“Who do you think you are kidding Mr. Hitler?”
David Morse, UK Sales Manager of local firm Helipebs Controls, has used his long experience of engineering and hydraulics to good use in following his interest of World War II military vehicles and re-enacting. David can be found most weekends during the summer months either at military or motorcycle shows being the proud owner of both a 1939 Austin 8 saloon and a 1942 Royal Enfield WD/CO/B military despatch rider’s bike.Churchill Mk VII Crocodile T252204 in early 1980's
David’s interest in military vehicles started around 1989 when he contacted the local owner of a 1944 Churchill MkVII Crocodile tank that was being restored, offering his services which were gladly taken up!
“The years went by with both the vehicle and parts being stripped down to bare metal before being replaced or repaired.
The engine that was in the tank was a complete wreck and was replaced by a refurbished “new” one. The gear box was in such poor condition that it was replaced by a brand new one. When you got tired of paint stripping or just painting you gave up for a few weeks to gather your thoughts, hence it took about 14 years to get the tank to its first show.”
The tank was a Crocodile, a flame thrower version of the Mark VII Churchill. The flamethrower was mounted at the front of the hull, fed by a pipe that ran under the tank from a trailer towed at the rear. These were hideous weapons used for encouraging and forcing stubborn defenders out of pill boxes and defences but were small in numbers on D-Day. They came into their own when it came to attacking the defended places like LeHavre later on in the war.
In 2004, the culmination of all those hours that the owner and David toiled came to a climax with the tank and the two of them being transported across the channel by British Army landing craft and being deposited on Arramanche beach for the 60th Anniversary of the D-Day landings.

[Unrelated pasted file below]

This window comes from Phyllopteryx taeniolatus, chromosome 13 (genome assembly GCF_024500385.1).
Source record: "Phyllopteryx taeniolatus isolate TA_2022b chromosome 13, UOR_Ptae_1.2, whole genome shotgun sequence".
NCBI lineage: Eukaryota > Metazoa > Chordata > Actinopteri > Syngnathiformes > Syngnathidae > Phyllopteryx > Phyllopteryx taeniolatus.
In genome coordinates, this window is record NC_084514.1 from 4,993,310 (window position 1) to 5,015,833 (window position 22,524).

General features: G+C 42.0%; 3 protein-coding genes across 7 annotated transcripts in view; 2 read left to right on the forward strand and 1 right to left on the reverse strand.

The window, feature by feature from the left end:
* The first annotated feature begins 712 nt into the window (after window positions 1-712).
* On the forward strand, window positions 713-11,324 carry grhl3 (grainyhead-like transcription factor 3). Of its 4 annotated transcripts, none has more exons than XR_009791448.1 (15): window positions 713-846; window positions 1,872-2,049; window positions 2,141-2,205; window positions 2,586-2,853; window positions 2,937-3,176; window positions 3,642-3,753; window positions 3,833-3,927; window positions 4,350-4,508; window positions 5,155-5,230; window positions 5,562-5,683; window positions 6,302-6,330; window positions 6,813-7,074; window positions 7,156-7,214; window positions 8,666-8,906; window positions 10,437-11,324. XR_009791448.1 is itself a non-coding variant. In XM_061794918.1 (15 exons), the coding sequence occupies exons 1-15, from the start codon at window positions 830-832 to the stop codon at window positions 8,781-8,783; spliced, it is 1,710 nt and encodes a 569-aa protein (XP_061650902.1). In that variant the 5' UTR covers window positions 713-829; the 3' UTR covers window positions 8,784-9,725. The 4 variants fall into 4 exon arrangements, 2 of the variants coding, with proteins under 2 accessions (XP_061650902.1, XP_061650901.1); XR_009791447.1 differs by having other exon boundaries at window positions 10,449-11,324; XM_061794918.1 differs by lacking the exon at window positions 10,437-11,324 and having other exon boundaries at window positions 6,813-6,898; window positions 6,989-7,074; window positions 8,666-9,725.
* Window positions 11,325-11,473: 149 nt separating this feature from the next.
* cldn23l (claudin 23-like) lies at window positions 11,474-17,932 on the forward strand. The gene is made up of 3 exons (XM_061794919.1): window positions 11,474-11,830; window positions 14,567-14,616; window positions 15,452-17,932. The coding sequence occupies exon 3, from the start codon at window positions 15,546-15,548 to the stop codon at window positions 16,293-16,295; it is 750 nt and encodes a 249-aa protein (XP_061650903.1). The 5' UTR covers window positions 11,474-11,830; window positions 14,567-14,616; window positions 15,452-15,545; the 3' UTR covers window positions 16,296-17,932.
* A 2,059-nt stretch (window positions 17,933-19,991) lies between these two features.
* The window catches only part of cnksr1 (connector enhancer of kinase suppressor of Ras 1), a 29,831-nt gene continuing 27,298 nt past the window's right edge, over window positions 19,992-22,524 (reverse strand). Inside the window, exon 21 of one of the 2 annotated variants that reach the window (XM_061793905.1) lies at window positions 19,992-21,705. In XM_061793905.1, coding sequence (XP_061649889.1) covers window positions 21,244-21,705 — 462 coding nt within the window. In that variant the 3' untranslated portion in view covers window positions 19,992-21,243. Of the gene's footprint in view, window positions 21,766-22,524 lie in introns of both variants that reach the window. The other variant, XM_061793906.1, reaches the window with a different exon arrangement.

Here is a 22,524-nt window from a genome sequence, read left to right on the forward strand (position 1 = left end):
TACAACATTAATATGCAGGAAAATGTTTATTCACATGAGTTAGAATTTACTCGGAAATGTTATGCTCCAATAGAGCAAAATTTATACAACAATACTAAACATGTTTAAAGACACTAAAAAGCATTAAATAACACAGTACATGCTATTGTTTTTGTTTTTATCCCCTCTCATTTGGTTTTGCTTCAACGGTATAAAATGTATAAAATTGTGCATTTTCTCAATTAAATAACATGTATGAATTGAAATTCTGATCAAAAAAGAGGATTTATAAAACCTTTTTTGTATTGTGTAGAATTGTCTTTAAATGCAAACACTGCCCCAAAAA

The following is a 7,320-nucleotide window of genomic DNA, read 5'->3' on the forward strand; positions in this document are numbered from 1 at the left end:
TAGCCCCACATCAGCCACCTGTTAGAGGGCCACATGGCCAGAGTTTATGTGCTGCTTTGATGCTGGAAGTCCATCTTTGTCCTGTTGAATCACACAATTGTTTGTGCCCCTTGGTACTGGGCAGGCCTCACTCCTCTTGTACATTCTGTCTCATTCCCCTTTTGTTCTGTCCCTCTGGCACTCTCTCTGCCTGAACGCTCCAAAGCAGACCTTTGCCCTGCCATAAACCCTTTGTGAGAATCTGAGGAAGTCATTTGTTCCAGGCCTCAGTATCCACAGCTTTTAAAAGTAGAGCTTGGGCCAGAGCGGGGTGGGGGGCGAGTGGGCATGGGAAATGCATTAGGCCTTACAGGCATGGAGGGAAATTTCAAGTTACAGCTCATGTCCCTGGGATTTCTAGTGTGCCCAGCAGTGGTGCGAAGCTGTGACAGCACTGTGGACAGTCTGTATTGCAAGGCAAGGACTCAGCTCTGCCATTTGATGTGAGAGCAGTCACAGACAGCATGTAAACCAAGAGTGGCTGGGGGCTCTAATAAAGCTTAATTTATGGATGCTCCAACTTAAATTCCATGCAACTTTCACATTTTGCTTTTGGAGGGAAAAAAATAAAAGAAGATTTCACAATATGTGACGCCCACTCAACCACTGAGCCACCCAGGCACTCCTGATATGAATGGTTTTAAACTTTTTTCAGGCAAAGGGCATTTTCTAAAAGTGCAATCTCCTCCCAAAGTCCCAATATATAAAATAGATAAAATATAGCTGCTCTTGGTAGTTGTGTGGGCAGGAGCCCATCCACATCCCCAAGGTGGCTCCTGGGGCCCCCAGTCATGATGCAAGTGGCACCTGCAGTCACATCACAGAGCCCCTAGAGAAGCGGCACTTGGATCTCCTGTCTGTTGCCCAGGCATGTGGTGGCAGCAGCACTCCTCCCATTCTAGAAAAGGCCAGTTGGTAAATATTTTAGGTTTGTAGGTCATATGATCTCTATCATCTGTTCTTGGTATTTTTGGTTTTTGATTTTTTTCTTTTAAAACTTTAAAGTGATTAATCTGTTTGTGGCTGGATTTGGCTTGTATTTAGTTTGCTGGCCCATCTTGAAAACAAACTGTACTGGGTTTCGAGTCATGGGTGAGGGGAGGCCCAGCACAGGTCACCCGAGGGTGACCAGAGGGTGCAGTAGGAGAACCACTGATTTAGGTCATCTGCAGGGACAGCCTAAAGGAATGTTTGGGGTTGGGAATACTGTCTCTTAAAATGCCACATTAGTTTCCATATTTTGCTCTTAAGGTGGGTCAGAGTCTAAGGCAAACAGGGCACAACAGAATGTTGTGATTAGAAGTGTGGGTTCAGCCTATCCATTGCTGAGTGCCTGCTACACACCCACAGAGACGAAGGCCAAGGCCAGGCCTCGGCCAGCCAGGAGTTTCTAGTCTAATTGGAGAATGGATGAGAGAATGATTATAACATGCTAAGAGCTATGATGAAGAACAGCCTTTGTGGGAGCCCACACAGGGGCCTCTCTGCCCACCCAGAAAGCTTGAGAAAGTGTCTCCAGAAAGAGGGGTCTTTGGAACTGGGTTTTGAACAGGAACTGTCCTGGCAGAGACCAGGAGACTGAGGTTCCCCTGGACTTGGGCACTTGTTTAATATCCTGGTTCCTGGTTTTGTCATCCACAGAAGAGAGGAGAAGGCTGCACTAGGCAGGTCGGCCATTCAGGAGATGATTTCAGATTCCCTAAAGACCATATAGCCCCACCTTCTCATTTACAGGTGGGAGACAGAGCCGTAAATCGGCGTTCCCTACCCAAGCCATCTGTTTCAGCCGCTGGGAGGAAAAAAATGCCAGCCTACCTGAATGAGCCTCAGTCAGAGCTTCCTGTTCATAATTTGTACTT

Arromanches Beach 2004
Dave says “It was fantastic driving the tank onto that beach where so much equipment and men had landed during those momentous days. I also was lucky enough to drive a Sherman along the beach for a mile or so.
We met many people those few days both young and old but one memorable gentleman came down to the beach to thank us! Thank us? But what he said made all those hours of work worth it because he thanked us for keeping history alive for all these youngsters!”
Could that event be beaten? Well almost, that same year they were asked to take the tank over to France for the 60Th anniversary of the relief of LeHavre. And so found themselves leading a convey of 60 vehicles and many “British” infantry soldiers, down from the village of Fontaine-la-Mallet where the battle for LeHavre had started with the attack of flame throwers on a fortified farmhouse, which is still there.
“It was both loud and exhilarating” Since those heady days the tank has sadly been sold, the owner fulfilling all his dreams and allowing David to live his dreams without the costs.
However it has not stopped there for David as he has now started a “collection” of his own with a 1939 Austin 8 painted as a seconded junior staff car and a Royal Enfield 350 WD/CO/B despatch riders bike which he takes to shows around the country.
"These I can both manage and afford and with their rarity value get to talk to lots of people who love to tell me tales of “when I was young and in the army I used to ride one of those”.
Also with attending some of the biggest re-enacting shows David still helps crew some of the most interesting and formidable historical tanks, as the pictures below show.